The User-Product Life Cycle (U-PLC) is a powerful tool for the User Document writer. Use the U-PLC to generate the high-level topics for your User Document.
THE USER-PRODUCT LIFE CYCLE (U-PLC)
Usually, when we think of a Product Life Cycle, we think in terms of the development and production of the Product itself. When writing User Documentation, consider the U-PLC to help you generate all the topics necessary for a complete document. User Documentation should support your Users in all of their interactions with the product.
The User-Product Life Cycle refers to the full range of interactions between the User and the Product itself. This is more than simply “how to use the product.” As you will see below, “Use the Product” is only one stage in the U-PLC.
STAGES IN THE U-PLC
Here are the stages IN the U-PLC (assuming that the User as acquired the Product):
— U-P LC Stage: Transport the Product to its working location
— U-P LC Stage: Unpack the Product
Transport and Unpacking of the product are listed here just for completeness. These are currently displayed on the packaging itself, usually in pictorial form, and do a good job.
— U-P LC Stage: Overall knowledge about the Product.
This is information that is presented to the User early in the User Documents.
Topics here include safety, legal, and disclaimers related to the product.
The description of the product should indicate how the product may change the way that the User currently does things. For example, an analog voice recorder will require the User to listen to all the stored items to find a particular one; a digital voice recorder will enable the User to quickly jump from one message to another.
— U-P LC Stage: Set up or Install the Product
It is important for the writer to think of the various environments where the product will exist. For example, how should a computer program be installed in a Windows, Mac, or Linux environment?
“Environments” includes other things that the product must work with. For example, how should a DVD player be installed in a system currently composed of a TV and a VCR? How about installation to a TV & VCR system where the TV has only one video input?
* User Capabilities.
The capabilities required for the User to set up the product are also important. Since the assumptions related to the User for set up may be different from the assumptions about the User in using the product, the wise writer will present the skills (and perhaps regulations) needed to set up the product. A section entitled “Can You Set Up This Product?” will enable the User to make the decision about whether to set the product up themselves, or find outside help.
For example, suppose the product is an electrical light dimmer that is intended to replace the light switch in the User’s home. Using the product merely requires adjusting the dimmer’s single control to set the desired light level. Installing the product requires experience with home electrical wiring–does the User have these capabilities?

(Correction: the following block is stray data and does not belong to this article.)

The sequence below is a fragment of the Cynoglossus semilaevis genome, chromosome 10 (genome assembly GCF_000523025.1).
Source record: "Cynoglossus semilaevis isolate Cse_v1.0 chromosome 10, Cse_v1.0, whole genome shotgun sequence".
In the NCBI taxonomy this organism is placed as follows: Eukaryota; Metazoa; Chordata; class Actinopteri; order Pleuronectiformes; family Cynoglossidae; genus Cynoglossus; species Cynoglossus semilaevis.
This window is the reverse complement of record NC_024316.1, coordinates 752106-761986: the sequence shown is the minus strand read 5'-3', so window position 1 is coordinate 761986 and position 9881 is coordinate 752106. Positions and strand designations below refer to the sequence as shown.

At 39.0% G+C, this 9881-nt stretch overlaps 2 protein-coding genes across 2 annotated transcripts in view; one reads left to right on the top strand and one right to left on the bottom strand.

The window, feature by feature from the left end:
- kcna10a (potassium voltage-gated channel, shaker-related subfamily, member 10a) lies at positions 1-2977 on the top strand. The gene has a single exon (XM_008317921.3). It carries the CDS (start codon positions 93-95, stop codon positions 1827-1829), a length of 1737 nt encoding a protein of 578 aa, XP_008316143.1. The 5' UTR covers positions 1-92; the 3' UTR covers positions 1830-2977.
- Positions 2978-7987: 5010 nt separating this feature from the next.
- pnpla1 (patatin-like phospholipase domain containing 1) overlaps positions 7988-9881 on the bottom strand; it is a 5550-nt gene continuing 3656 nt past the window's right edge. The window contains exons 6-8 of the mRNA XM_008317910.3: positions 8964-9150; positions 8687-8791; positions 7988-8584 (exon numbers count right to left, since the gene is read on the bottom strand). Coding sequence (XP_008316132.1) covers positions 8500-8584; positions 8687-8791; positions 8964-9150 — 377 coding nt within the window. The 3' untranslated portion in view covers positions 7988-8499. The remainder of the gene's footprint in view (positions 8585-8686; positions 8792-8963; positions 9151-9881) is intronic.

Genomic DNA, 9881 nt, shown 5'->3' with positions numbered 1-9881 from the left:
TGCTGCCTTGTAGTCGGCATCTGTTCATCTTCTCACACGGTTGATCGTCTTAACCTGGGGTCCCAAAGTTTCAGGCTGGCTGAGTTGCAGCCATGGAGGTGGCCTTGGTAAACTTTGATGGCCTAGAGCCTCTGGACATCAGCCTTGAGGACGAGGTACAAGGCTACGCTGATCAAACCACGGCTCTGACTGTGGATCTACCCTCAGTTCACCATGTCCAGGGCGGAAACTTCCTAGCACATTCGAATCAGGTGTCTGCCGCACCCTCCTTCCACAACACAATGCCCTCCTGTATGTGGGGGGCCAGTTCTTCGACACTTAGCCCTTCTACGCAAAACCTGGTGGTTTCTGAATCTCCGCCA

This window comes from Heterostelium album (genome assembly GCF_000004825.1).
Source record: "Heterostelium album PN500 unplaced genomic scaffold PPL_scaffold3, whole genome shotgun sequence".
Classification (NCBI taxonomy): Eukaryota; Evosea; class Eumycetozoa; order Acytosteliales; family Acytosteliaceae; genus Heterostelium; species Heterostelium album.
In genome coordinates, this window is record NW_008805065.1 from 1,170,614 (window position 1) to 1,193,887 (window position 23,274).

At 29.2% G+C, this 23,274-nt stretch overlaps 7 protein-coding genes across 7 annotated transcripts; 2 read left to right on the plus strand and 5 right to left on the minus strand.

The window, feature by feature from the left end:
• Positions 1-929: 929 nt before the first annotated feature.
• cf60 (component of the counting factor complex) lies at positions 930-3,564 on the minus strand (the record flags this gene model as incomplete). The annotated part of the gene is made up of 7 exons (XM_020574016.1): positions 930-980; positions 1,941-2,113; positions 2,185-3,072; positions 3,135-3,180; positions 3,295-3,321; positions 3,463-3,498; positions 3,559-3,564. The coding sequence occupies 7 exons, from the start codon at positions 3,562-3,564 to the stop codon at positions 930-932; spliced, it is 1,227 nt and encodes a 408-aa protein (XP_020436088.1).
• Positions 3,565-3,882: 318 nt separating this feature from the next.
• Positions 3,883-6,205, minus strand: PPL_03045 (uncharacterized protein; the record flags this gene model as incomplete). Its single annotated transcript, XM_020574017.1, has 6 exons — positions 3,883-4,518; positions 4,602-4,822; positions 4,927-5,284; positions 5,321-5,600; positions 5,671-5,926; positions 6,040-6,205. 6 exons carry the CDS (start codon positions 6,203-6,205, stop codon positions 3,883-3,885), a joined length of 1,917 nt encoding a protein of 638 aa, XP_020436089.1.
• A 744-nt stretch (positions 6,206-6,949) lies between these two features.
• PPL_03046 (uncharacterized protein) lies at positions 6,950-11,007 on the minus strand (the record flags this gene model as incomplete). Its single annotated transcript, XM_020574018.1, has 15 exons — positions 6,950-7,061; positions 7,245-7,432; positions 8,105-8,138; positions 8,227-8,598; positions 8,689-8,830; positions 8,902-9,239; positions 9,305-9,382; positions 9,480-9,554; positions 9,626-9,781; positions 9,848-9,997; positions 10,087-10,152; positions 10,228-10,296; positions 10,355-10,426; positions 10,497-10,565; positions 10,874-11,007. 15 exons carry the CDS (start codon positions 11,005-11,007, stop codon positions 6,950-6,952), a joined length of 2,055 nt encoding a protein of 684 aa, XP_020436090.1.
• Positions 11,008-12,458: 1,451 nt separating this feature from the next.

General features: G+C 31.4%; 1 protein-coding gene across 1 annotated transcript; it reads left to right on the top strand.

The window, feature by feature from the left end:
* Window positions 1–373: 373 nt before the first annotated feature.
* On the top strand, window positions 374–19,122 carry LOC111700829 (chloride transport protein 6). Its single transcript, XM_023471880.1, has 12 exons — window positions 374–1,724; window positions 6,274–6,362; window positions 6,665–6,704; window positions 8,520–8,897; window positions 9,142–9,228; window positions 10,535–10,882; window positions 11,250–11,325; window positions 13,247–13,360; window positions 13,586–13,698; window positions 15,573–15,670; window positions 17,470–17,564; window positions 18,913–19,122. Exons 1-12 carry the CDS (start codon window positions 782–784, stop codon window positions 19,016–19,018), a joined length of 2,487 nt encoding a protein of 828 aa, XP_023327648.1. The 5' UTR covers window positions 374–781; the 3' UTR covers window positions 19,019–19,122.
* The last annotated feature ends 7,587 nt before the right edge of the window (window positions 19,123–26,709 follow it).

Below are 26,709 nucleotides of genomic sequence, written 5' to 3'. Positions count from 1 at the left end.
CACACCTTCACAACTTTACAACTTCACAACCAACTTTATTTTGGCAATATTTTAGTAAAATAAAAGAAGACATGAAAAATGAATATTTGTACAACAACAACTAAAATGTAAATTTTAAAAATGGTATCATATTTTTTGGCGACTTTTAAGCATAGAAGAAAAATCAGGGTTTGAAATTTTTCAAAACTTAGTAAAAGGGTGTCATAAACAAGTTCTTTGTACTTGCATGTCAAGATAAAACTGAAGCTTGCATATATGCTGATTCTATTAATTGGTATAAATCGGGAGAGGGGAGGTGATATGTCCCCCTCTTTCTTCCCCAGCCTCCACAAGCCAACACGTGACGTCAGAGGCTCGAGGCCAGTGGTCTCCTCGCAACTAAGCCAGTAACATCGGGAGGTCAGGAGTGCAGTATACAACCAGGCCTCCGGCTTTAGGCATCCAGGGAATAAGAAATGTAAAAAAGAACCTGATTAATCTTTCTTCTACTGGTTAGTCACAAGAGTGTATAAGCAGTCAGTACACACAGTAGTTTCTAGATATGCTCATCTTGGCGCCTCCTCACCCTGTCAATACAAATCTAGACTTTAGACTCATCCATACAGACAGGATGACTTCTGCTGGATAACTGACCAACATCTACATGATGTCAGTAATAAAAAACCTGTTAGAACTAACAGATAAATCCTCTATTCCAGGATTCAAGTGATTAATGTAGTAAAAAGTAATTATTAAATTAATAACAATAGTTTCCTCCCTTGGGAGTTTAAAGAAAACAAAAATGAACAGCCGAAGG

Sometimes, the limitation may be legal. In some jurisdictions — Quebec, Canada, for example — only qualified electricians are permitted to install or modify electrical circuits in the home. Thus in Quebec, the general User of the dimmer will not be able to (legally) install the light dimmer.
— U-P LC Stage: Use the Product
This component is the focus of most User Documentation. It should contain at least these three sub-topics:
– Starting the product
– Actual Use of the product
For most products “Actual Use” is the central focus of the User Document.
Ideally, this should be divided into basic or common product functions, and advanced functions. A good example is photo-editing software. Most Users want to crop, rotate, and adjust the brightness and contrast of the image. These are basic functions. More advanced functions might be combining the parts of one picture with another.
– Shutting down the product
Is there any maintenance to be done at shut down? List it here and in the “Maintain” section.
— U-P LC Stage: Maintain the Product
Consider breaking this down into time periods, such as: after each use, weekly, monthly, yearly, as applicable.
— U-P LC Stage: Move the Product
For a computer software program, how the User should move the program and its data to another computer; computer users often upgrade their computer hardware. While it is often assumed that the User should re-install the product on the new computer, there always is the question about moving the data related to the product: where is it located, and how should it be moved so the newly-installed program can recognize it on the new computer?
For a physical product, are there any special considerations in moving the Product to another location?
— U-P LC Stage: Discard the Product or its By-Products
Here I would like to mention only selling the used product. It might be wise to mention that by keeping the User Manual, the seller may find it easier to sell, and possibly get a higher price, for the used product.
USING THE U-PLC IN YOUR WRITING
As you generate the topics for your User Document make sure that you keep the U-PLC in mind. Ensure that you include topics in your User Document Outline to assist your User in all phases of the U-PLC.
Great User Documents can assist in the UP-LC section that I did not present here: acquisition of the product. Your marketing department may be able to use your GREAT User Document as part of its marketing campaign.